Pedicabs Make a Comeback
Written By: Cheryl Scott
The most stylish way to get around these days is as old-fashioned as a walk in the park.The common denominator of every successful entrepreneur story is an idea whose time has come. When Jesus Chavez and partners Joseph Bradley and Dana Seagraves started the Long Beach Pedaler Society in October 2011, they felt confident that the time had come for an idea that is as old as the hills and as fresh as the ocean air.
Pedicabs have been a transportation staple in many countries for centuries, but here in the United States, the idea has never quite caught on — until lately. The Pedaler Society has become the ride of choice for visitors to Belmont Shore, especially in the evening hours when Second Street is in full swing.
According to local legend, the first Pedaler Society was started by a group of pioneers from Charleston who decided to leave town when South Carolina decided to leave the Union. Just as they were leaving, one of them found a crate abandoned in the street. It was marked Olivier Bros. Modele Un. When he and his partners opened the crate, they discovered a bicycle equipped with a carriage.
Although many in the original group were lost in the rough journey and even rougher life on the frontier, their offspring continued to search for a new home in the Wild West. They had heard of the formation of a small coastal town named Long Beach in Southern California. They headed straight to the town and found a bustling yet picturesque community. They decided to stay and make this place their home.
It is said that the three partners, after mastering the control and use of the Modele Un, agreed to start a business. The Long Beach Pedaler Society was born atop Signal Hill with a handshake a shout of “Let there be transport for all!”
Pedicabs made sense back then, especially in a city with a bustling downtown and a climate that lured people outdoors.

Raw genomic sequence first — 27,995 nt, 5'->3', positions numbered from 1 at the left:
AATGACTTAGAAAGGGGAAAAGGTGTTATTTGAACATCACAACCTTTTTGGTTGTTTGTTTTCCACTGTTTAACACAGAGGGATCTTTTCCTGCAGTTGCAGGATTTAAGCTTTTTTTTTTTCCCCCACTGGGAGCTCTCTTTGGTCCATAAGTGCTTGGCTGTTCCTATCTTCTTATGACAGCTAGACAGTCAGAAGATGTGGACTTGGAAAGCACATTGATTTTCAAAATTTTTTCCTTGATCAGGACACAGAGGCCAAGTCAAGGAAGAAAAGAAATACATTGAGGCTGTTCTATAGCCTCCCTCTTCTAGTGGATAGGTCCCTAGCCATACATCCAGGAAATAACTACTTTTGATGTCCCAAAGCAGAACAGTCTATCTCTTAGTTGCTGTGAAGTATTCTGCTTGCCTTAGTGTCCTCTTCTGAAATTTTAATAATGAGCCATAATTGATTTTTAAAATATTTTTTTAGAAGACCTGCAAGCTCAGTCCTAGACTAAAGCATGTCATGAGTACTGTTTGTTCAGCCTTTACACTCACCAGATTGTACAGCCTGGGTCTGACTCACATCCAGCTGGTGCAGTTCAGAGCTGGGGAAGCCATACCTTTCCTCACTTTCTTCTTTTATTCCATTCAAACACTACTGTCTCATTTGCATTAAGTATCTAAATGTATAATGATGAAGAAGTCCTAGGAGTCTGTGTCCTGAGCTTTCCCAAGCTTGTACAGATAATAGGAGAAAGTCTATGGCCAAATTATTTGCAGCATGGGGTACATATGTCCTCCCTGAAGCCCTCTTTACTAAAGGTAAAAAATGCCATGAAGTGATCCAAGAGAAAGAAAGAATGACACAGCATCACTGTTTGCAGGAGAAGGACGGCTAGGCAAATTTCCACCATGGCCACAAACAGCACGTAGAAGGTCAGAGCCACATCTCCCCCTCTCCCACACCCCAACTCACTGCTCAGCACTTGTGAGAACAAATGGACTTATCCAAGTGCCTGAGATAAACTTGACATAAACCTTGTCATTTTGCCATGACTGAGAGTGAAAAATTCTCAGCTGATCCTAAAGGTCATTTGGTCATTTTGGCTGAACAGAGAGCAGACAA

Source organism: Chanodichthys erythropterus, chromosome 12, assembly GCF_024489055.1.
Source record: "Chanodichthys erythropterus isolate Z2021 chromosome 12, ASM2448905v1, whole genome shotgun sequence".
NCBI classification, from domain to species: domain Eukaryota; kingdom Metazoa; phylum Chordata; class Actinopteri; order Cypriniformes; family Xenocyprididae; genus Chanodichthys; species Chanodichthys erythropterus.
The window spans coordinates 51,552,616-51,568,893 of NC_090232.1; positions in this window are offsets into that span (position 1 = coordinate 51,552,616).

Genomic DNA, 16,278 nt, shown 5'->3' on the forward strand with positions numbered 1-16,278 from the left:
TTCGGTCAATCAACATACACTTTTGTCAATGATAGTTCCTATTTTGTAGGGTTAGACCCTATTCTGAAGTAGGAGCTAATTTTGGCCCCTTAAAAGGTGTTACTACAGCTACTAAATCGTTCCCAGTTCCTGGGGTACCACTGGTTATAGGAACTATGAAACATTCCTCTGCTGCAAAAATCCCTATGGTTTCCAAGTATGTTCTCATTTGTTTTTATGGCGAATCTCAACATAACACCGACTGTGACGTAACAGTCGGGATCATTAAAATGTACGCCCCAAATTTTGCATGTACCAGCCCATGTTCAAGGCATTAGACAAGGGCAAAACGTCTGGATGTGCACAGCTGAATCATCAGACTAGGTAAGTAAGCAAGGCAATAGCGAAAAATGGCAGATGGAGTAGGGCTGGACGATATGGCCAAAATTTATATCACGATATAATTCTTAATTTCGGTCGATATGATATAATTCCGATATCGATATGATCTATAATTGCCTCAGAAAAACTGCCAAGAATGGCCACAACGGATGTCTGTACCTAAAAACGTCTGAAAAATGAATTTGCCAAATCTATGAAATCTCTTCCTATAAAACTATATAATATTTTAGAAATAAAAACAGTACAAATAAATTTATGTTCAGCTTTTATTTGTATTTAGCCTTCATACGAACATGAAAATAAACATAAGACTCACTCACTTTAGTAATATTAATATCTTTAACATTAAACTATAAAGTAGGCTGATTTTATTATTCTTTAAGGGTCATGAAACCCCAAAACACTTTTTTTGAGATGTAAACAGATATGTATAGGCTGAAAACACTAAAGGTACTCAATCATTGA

But in the interim, automobiles, taxis and even bicycles have come along. So where would the idea of pedicabs still have — er, traction? Belmont Shore, of course.
Chavez says the company now has 13 “Royals,” their name for the pedalists, and they are all kept busy on Second Street night and day.
“During the daytime we have a lot of people who just want to get a few blocks up the street,” he said. “The parking in the Shore is difficult and often the traffic is slow moving. A cruising pedicab is a good choice for them. All they have to do is flag us down. Or if they live in the Shore and just want to get out of the house and do some shopping, they can call us to pick them up.”
And when he says “us” he means it. He and both partners are all Royals, pedaling their fares with a bit of showmanship and a lot of personality.
“We hire people who know the city well and who enjoy talking to people,” Chavez said. “We want them to be able to talk about the city and point out different attractions as well as recommend places to shop and eat.”
When the group first posed their plan to the city, everyone involved in the permit process was supportive, even enthusiastic. “We worked with several different planners and others in the business license department, and they were terrific,” he said. “They helped us out in many ways. The idea was so new that it could have been difficult to obtain a license, but Long Beach was really helpful.”
Although other pedicab businesses have been tried, the Pedaler Society is the only one that has succeeded. The difference is that the company is community-based and is in it for the — well, long haul.
“We don’t want to ride on gimmickry for our success,” Chavez said. “We serve a useful purpose where it’s needed. We are basically a transportation company.”
The company has a solid business plan that includes promotional partnerships with community groups, event planners and local establishments. “Sometimes when there is a big event the organizers will hire us to display their advertisements while we go about our business of providing rides up and down Second Street,” he said. “We also have a cross promotional agreement with Legends and other clubs.”
And speaking of Belmont Shore watering holes and eateries, they provide the backdrop for a new phenomenon. Second Street, always lively in the evenings, has become the place to be after dark, rivaling Sunset Boulevard as the place to see and be seen by the younger set.
So think of it. Hundreds of well-heeled (sorry, can’t help it) young ladies in Jimmy Choos and other precarious footwear, provide a steady stream of customers for the most innovative form of transportation the city has seen in years. And all they have to do is use their cell phones to summon one.